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Mar 18, 2012 12:53 PM

Which Kitchen Tiles to go with my Soapstone Countertop?

I'd love your suggestions for tiles to go with my soapstone countertop. I'm getting 12x12" soapstone tiles from Alberene Soapstone- the Church Hill variety, with soapstone v-cap edge tiles from Vermont Soapstone. The counter will eventually be dark charcoal-gray-to-black. Now I need to choose tiles for the backsplash and pony wall counter. This is the fun part, I feel like a kid in a candy shop! Go ahead- enable me!

The kitchen is a small "L", each counter is 64" long (inside measurement) with 26" deep counters . The east side has the sink and pony wall, with the living room on the other side. The backsplash for the pony wall above the sink can be 4"-6", and the raised counter will be about 16" across the top. The sink will be 33" stainless steel, single bowl.

The south side of the "L" just has a backsplash that's 24" high and about 7-feet long, with wall cabinets above it. It's going to have a 30" inlaid butcher's block, but no stove or anything to break up the countertop (using portable induction hobs for cooking). The refrigerator (white) is on the far end of this counter, in the corner.

The cabinets are going to be a natural unstained maple with linseed oil and beeswax finish- slightly golden but not yellow. They could be painted as an alternative, as long as it's zero-VOC paint (I have multiple chemical sensitivity). Floor is a neutral light beige porcelain tile.

Option 1: Zen - I fell in love with a glossy sage green 12x12 tile called Praga Verde for the backsplash (see photo). But I think it'll be too much to use it for the pony wall and counter as well, and I don't know what other tile to use for pony wall etc. if I go with it.

Black counters, maple cabinets and calm green backsplash would create a peaceful kitchen. What other tile would look good for the pony wall?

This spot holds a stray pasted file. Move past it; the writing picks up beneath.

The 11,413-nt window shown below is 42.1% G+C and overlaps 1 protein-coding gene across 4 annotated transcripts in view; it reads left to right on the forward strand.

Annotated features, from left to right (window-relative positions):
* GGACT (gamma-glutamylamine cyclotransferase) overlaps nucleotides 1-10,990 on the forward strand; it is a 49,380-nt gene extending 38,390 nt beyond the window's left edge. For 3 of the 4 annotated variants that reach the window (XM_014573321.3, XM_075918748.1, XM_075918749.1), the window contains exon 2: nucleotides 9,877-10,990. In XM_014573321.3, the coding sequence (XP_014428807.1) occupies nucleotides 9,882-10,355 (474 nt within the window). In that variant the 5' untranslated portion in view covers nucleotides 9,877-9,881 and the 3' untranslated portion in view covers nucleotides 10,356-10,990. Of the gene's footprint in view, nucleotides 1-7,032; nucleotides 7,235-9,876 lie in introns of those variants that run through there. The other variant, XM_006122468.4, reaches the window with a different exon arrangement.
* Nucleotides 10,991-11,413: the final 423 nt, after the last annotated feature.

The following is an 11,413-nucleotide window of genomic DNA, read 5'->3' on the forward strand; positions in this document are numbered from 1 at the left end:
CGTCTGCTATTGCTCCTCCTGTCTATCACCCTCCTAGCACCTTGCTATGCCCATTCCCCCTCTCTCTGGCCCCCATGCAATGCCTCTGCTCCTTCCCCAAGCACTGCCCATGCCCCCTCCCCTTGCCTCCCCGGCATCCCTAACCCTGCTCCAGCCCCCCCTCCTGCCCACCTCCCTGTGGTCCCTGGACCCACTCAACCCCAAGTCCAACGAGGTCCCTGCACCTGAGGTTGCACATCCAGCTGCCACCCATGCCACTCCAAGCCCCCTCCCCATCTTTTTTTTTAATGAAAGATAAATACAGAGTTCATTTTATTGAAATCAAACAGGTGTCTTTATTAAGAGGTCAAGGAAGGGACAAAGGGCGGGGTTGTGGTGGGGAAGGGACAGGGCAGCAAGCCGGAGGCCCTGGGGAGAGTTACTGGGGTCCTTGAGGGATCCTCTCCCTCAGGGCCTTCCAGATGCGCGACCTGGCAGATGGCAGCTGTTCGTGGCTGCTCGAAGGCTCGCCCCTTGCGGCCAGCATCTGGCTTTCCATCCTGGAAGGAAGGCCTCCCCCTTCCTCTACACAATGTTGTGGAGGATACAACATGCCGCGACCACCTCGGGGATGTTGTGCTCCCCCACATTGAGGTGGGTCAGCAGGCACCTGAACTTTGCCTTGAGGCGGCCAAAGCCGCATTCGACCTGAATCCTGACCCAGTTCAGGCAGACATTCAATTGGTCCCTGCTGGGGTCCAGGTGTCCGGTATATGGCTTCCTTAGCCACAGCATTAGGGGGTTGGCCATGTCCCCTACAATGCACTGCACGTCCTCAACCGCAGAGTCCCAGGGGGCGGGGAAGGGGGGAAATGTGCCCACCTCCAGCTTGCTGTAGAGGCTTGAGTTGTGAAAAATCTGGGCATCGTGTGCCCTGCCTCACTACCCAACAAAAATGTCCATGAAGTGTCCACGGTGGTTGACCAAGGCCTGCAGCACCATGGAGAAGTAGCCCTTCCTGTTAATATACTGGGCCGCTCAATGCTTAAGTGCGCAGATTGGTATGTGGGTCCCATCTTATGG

Option 2: Mexican - I found these beautiful Mexican Talavera tiles (see photo). My inner child wants these for the backsplash. They'd be fun! But do they really "go" with soapstone, and again, what to do for the pony wall/counter?

Option 3: ???

I hope this isn't too wordy, just wanted to give you an idea of the kitchen. Any ideas?

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  1. I would recommend the soapstone for the pony wall counter since that is another horizontal surface and then have fun with the backsplash. Otherwise, you might risk having the eye jump around too much.

    3 Replies
    1. re: escondido123

      Unfortunately I can't afford more soapstone. I did play around with a matte black ceramic tile, and some gray porcelain tiles for the pony wall counter and didn't like it. It's too dark- soaks up all the light.

      Maybe white or cream for the pony wall counter (or even a pale mint) would complement the black soapstone and not compete with the green? A friend suggested light salmon pink tile, but I can't find any.

      1. re: shiny

        I don't understand why you would use light salmon pink--unless you are going retro. What is the color scheme/vibe of the living room. Wouldn't you want to take that into account since the pony wall tile will be in there two since the space is open?

        1. re: escondido123

          Color scheme LOL! The house has NO style or color scheme- it's a 1986 mobile home. The only things nice about it are the tile floors which my late husband put in, and my leather sofa, which my cats have given a "patina". ANYTHING I do to this place will be an improvement!

          My mom loved antiques. Her house was so eclectic- if she liked it, it didn't matter what style it was, or from what era. Oddly enough, it worked! So I'm not too worried about say, a Zen or Mexican style in the kitchen with leather and wood in the living room. The cabinets and floor are neutral enough to work with anything.

          Pink tile wasn't my first choice- a lot of people hate it. Plus, I can't seem to find pink tiles anywhere.

          The green sample tile I have has a pale mint color on the edges which might make a nice color for the pony counter.

    2. I love the color accent of Talavera tiles, I have used them in Mexico and Colorado. They are fragile, not exactly uniform in size, have a slight hollow in the underside, and require a knowledgable craftsman to set them. But they are beautiful and add a little human touch and movement side by side with stone of any type. Talavera talks to you, stone doesn't. Cemeteries are stone.